Submitted to: Oikos
Publication Type: Peer Reviewed Journal
Publication Acceptance Date: 1/29/2013
Publication Date: 8/26/2013
Citation: Polley, H.W., Isbell, F.I., Wilsey, B.J. 2013. Plant functional traits improve diversity-based predictions of temporal stability of grassland productivity. Oikos. 122:1275-1282. Interpretive Summary: Plant growth varies among years in response to inter-annual variation in precipitation. Variability in plant growth (biomass production) usually is smaller and the stability of annual production is greater when many rather than few plant species are present in grassland and other multi-species plant communities. But stability of plant production likely also depends on the relative abundances of and growth-related traits possessed by species in communities. We determined effects of species number (richness), abundances, and traits on inter-annual stability of aboveground biomass production of grassland communities over an 11-year period in central Texas, USA. Annual precipitation varied by greater than a factor of three leading to large inter-annual variation in aboveground production of communities with different numbers and species of grassland plants. Inter-annual variation in production was least and stability was greatest in communities that were not strongly dominated by only two species, contained many rather than few species, and in which dominant species either rooted shallowly, had dense leaves with little water content relative to dry weight, or responded to the wettest year with a minimal increase in production. Our results indicate that land managers may reduce inter-annual variability in grassland production by introducing species that root shallowly or have dense leaves and managing so as to prevent one or two species from producing the bulk of community biomass.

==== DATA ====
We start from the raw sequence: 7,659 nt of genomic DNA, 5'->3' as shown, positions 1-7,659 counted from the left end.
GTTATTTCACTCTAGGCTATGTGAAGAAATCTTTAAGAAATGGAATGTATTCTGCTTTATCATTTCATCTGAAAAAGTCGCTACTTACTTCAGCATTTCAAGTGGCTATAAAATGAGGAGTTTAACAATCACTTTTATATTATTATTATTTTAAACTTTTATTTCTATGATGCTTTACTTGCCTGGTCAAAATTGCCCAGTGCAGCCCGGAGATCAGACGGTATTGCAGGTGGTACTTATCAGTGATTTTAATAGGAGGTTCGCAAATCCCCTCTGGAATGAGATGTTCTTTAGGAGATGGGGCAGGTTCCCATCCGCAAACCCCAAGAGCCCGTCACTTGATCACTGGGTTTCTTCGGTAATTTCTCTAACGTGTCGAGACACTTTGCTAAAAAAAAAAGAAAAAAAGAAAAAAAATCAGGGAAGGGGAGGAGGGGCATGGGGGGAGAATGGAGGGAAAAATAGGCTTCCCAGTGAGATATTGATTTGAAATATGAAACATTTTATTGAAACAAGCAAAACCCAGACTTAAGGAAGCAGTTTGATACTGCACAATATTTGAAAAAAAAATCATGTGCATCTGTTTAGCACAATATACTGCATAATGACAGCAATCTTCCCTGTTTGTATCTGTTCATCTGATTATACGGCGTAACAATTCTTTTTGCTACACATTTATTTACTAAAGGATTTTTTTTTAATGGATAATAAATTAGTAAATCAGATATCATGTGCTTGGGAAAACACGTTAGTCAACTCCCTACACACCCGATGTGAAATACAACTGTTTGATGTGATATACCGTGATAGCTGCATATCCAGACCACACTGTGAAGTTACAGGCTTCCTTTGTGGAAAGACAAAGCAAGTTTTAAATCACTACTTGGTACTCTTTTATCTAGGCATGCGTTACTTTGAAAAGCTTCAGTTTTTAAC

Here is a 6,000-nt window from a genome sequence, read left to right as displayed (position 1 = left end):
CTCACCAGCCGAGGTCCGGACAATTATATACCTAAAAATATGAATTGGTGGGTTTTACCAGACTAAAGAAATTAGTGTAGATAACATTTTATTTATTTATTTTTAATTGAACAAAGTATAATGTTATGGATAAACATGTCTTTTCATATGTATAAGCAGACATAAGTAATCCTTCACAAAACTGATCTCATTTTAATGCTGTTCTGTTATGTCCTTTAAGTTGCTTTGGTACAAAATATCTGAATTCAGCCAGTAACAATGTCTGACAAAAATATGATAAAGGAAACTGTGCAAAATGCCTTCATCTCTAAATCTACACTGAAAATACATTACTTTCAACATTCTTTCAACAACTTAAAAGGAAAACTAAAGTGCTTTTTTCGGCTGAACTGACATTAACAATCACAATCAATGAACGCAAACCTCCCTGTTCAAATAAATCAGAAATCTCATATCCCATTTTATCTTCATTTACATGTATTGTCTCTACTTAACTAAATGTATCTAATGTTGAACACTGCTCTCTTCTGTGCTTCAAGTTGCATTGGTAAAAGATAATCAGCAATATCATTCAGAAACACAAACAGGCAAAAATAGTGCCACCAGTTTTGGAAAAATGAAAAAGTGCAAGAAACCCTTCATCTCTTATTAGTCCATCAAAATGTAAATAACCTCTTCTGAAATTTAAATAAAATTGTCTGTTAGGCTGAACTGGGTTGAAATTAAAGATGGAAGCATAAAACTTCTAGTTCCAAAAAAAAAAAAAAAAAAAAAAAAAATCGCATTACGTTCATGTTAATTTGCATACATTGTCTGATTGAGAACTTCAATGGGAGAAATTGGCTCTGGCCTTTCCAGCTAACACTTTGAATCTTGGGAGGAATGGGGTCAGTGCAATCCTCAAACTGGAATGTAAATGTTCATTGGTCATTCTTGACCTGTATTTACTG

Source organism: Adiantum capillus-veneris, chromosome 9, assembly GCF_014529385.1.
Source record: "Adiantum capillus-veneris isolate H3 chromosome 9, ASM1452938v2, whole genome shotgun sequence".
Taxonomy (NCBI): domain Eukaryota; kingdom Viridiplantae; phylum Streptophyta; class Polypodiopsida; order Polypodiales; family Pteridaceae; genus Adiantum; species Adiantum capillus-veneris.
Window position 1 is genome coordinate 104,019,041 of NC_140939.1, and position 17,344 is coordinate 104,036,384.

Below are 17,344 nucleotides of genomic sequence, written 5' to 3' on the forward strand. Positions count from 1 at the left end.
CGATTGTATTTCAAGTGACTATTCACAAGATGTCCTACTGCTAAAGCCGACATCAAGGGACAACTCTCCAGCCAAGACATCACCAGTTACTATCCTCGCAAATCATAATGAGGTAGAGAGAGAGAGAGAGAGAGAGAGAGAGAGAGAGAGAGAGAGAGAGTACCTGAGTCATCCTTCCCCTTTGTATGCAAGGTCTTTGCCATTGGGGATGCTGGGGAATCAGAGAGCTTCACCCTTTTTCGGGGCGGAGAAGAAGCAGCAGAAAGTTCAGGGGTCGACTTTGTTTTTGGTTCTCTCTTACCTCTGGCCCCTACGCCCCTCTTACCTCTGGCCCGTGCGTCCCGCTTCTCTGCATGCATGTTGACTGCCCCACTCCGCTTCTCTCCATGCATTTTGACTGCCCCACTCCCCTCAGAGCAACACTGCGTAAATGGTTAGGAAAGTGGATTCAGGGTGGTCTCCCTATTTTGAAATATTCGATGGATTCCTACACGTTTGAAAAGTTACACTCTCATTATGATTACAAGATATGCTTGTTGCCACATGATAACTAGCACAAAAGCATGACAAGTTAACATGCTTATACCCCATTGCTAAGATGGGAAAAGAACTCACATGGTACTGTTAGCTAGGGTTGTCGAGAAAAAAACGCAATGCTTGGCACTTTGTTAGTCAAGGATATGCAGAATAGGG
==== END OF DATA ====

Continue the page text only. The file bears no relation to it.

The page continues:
Technical Abstract: Aboveground net primary productivity (ANPP) varies in response to temporal fluctuations in weather. Temporal stability (mean/standard deviation) of community ANPP may be increased, on average, by increasing plant species richness, but stability also may differ widely at a given richness level implying that stability depends partly on relative abundances and functional properties of species present in communities. We measured temporal stability in ANPP over an 11-year period in field plots in central Texas, USA in which we varied the richness and relative abundances of perennial grassland species at planting. We sought to identify species relative abundance patterns and functional traits that could be used to predict the temporal stability of community ANPP in lieu of or addition to information on species richness. Annual precipitation varied by greater than a factor of three leading to large inter-annual variation in ANPP. A quadratic function of richness explained 32% of the variance in community stability. Regression models that included richness plus the fraction of community ANPP produced by the two dominant species in combination with abundance-weighted values of either the responses of dominant species to greater-than-average precipitation, the fraction of sampled root biomass at 20-45 cm depth, or the leaf dry matter content (LDMC; leaf dry mass/saturated weight) of species grown in monocultures explained 59%-69% of the variance in community stability. Stability was greatest in communities that were not strongly dominated by only two species and in which dominant species rooted shallowly, had high values of LDMC, or responded to the wettest year with a minimal increase in ANPP when grown in monoculture. Our results indicate that the temporal stability of grassland ANPP may depend as much on species abundance patterns and functional traits linked to plant responses to precipitation variability as on species richness per se.